Troops in the Baltic Sea region in August 2020, in this photo provided by the Swedish Armed Forces. Photo / AP

Troops in the Baltic Sea region in August 2020, in this photo provided by the Swedish Armed Forces. Photo / AP

Support in Finland for Nato membership has hovered around 20-30 per cent for years. It is now more than 70 per cent. The two are Nato's closest partners but maintaining good ties with Russia has been an important part of their foreign policy, particularly for Finland.

Now they hope for security support from Nato states — primarily the United States — in case Moscow retaliates. Britain pledged on Thursday to come to their aid.

The Nordic region

Nato membership for the two, joining regional neighbours Denmark, Norway and Iceland, would formalise their joint security and defence work in ways their Nordic Defence Cooperation pact hasn't. Nordefco, as it's known, focuses on co-operation. Working within Nato means putting forces under joint command.

Accession would tighten the strategic Nordic grip on the Baltic Sea — Russia's maritime point of access to the city of St Petersburg and its Kaliningrad exclave.

Finland and Sweden also join them, along with Iceland, at the heart of the triangle formed with the North Atlantic and maritime areas in the Arctic, to where Russia projects its military might from the northern Kola Peninsula. Integrated Nato military planning will become simpler, making the region easier to defend.

Nato

Finland and Sweden are Nato's closest partners. They contribute to the alliance's operations and air policing.

They already meet Nato's membership criteria, on functioning democracies, good neighbourly relations, clear borders and armed forces in lock-step with the allies. After the invasion, they formally boosted information exchanges with Nato and sit in on every meeting on war issues.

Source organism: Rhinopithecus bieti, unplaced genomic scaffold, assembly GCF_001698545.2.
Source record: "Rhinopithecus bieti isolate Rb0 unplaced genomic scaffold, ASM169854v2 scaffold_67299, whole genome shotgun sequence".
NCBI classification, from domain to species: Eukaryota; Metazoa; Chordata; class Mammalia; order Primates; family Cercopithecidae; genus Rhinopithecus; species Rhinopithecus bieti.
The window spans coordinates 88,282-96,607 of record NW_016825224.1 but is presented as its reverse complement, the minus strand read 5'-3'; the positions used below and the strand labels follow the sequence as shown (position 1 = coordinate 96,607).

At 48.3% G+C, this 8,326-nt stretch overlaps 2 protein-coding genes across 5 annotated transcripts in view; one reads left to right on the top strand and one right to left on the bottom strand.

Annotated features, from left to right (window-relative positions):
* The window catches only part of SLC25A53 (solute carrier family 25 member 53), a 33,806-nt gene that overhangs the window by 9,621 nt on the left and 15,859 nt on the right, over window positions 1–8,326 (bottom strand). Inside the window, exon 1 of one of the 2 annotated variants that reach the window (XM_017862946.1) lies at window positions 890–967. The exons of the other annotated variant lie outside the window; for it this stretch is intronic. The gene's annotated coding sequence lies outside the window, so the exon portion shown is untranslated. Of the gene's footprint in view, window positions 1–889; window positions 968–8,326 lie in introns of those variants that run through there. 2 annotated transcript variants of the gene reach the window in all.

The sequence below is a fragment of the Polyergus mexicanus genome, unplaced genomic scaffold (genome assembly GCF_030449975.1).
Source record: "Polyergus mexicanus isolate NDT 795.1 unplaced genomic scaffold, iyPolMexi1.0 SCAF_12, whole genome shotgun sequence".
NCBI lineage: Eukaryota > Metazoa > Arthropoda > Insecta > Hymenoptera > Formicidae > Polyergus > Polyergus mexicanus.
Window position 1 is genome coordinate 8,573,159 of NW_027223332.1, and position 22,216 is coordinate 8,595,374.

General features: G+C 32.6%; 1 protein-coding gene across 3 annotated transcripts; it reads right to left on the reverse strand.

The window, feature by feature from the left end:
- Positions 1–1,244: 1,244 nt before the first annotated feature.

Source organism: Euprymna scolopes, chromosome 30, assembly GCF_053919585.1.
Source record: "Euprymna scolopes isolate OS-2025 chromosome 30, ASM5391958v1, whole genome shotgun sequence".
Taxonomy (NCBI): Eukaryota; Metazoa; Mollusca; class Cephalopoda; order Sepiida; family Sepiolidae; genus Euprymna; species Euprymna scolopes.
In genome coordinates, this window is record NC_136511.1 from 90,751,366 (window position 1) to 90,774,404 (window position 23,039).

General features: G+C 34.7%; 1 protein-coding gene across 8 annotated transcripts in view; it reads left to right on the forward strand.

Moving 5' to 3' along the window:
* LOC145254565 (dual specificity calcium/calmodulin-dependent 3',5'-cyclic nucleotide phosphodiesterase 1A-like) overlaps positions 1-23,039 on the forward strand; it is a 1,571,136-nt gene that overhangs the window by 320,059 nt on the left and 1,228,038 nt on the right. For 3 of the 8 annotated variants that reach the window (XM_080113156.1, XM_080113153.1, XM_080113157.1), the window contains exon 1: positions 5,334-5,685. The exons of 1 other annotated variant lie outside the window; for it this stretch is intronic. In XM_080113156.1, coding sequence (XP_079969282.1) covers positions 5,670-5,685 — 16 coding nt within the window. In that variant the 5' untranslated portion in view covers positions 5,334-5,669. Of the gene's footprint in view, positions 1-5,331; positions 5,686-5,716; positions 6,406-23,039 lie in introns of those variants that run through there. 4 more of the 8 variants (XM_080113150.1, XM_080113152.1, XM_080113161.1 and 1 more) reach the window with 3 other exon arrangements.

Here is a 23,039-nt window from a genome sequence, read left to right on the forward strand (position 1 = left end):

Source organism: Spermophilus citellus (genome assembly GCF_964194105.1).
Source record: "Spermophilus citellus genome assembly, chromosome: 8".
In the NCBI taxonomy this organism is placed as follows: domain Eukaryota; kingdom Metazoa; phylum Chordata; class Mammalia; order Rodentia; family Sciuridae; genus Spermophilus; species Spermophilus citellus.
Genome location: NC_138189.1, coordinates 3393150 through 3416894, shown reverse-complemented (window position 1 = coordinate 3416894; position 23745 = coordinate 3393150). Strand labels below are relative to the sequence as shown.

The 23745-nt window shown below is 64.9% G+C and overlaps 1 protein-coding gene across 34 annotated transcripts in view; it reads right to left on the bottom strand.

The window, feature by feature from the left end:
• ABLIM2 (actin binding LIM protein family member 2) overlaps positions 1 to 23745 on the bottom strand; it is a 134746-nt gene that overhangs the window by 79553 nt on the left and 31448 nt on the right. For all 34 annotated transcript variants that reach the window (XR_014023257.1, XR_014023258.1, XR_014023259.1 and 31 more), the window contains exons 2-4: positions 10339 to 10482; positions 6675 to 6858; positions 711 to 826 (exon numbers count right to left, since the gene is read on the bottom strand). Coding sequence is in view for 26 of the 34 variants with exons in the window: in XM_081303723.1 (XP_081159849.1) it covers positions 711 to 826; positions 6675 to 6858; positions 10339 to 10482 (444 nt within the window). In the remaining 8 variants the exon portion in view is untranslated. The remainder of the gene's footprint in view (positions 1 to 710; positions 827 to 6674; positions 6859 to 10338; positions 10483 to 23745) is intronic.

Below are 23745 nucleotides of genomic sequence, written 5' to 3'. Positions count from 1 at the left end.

Both are modernising their armed forces and investing in new equipment. Finland is purchasing dozens of high-end F-35 warplanes. Sweden has top-quality fighter jets, the Gripen.

Finland says it's already hit Nato's defence spending guideline of 2 per cent of gross domestic product. Sweden is ramping up its military budget and expects to reach the target by 2028. The Nato average was estimated at 1.6 per cent last year.

Russia

Putin has demanded Nato stop expanding and in his May 9 speech blamed the West for the war.

But public opinion in Finland and Sweden suggests he has driven them into Nato's arms.
If Finland joins, it would double the length of the alliance's border with Russia, adding a further 1300km for Moscow to defend.

Putin has promised a "military, technical" response if they join. But many troops from Russia's western district near Finland were sent to Ukraine, and those units suffered heavy casualties, Western military officers say.

So far, Moscow is doing nothing obvious to dissuade the two — apart from a couple of incidents where Russian planes entered their airspace.

The Kremlin said its response could depend on how close Nato infrastructure moves toward Russia's borders.

Some at Nato worry the Russians might deploy nuclear weapons or more hypersonic missiles to the Kaliningrad exclave, across the Baltic Sea wedged between allies Poland and Lithuania.

- Lorne Cook, AP